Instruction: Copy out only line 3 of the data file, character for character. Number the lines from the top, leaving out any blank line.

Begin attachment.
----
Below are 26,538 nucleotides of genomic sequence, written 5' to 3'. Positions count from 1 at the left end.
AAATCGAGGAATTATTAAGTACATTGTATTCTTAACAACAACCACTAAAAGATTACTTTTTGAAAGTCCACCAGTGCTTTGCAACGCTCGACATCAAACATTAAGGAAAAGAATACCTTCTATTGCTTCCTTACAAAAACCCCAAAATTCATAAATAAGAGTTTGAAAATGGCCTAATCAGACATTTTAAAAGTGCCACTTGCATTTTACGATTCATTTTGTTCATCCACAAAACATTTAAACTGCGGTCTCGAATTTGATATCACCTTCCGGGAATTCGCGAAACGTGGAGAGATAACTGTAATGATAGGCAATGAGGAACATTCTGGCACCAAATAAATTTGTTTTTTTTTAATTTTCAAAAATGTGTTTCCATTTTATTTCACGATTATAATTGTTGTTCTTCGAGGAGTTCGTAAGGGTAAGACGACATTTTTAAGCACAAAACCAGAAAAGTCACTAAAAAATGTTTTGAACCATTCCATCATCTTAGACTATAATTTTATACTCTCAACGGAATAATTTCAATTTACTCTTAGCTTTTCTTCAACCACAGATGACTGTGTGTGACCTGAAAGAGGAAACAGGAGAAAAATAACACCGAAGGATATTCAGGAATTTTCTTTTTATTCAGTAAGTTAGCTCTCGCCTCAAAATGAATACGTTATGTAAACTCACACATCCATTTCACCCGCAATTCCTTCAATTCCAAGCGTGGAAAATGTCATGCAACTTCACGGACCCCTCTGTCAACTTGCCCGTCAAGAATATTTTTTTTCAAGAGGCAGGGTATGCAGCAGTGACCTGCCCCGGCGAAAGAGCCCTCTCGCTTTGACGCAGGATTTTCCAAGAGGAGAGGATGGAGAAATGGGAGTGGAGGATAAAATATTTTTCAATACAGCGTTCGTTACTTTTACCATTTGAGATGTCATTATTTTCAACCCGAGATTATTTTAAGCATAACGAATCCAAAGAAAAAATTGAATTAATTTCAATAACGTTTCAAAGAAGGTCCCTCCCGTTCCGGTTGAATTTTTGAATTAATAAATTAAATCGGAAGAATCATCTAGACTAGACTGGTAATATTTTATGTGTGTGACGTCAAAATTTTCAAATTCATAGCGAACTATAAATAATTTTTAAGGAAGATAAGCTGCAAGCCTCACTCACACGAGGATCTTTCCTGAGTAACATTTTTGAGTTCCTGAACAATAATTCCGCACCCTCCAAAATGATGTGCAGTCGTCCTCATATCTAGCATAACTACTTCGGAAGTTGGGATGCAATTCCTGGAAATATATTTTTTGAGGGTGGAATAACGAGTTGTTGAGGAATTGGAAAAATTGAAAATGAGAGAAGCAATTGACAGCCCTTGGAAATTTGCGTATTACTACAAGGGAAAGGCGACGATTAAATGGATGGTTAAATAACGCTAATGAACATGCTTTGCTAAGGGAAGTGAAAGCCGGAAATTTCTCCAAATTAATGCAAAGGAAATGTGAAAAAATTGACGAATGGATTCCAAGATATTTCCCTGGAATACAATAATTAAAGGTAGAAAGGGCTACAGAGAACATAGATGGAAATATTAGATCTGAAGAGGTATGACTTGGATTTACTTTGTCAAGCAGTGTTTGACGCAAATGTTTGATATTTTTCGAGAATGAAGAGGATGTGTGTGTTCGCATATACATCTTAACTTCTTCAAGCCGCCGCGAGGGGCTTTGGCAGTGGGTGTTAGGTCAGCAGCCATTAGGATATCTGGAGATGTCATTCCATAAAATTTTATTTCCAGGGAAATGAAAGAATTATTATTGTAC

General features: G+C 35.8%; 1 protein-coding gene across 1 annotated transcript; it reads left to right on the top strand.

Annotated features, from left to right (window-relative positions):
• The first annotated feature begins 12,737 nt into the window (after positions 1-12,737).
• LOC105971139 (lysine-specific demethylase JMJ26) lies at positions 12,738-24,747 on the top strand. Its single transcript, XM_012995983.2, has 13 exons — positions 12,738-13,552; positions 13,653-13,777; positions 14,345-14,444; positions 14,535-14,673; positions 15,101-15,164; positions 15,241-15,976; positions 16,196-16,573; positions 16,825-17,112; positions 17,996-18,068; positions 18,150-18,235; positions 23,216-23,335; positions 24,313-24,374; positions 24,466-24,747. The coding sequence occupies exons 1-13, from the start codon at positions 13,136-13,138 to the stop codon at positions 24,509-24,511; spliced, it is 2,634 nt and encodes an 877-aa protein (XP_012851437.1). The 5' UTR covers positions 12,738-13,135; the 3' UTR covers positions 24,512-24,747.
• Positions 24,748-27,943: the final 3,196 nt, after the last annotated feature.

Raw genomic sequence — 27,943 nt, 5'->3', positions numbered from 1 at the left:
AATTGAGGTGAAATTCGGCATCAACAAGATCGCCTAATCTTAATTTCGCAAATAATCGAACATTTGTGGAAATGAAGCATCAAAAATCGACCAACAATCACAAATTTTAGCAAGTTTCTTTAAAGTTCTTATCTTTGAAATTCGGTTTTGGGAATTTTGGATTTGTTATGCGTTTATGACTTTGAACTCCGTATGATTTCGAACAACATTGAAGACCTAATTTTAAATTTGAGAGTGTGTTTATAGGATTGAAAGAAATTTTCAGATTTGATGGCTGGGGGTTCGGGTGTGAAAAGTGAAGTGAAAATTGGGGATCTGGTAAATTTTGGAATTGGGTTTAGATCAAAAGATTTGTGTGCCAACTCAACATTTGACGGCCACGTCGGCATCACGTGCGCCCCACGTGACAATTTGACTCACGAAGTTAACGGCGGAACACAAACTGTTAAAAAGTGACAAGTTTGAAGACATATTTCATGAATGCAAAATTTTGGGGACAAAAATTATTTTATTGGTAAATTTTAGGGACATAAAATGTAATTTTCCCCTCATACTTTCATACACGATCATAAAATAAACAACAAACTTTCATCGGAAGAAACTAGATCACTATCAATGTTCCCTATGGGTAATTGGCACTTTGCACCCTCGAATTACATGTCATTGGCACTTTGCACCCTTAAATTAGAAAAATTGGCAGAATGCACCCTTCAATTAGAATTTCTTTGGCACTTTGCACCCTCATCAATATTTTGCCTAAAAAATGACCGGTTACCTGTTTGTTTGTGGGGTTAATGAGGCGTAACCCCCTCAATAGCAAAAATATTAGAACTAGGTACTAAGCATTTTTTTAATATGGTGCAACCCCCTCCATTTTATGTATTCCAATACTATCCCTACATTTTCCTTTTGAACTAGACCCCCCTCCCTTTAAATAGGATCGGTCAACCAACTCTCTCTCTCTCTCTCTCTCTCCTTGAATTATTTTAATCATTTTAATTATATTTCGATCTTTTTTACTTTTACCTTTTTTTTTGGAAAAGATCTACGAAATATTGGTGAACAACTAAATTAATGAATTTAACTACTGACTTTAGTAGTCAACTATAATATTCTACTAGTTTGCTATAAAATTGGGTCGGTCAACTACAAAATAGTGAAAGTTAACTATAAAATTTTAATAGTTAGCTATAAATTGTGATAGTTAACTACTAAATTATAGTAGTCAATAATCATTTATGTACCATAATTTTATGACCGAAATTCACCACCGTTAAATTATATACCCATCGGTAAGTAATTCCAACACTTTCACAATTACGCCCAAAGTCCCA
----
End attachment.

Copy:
General features: G+C 35.8%; 1 protein-coding gene across 1 annotated transcript; it reads left to right on the top strand.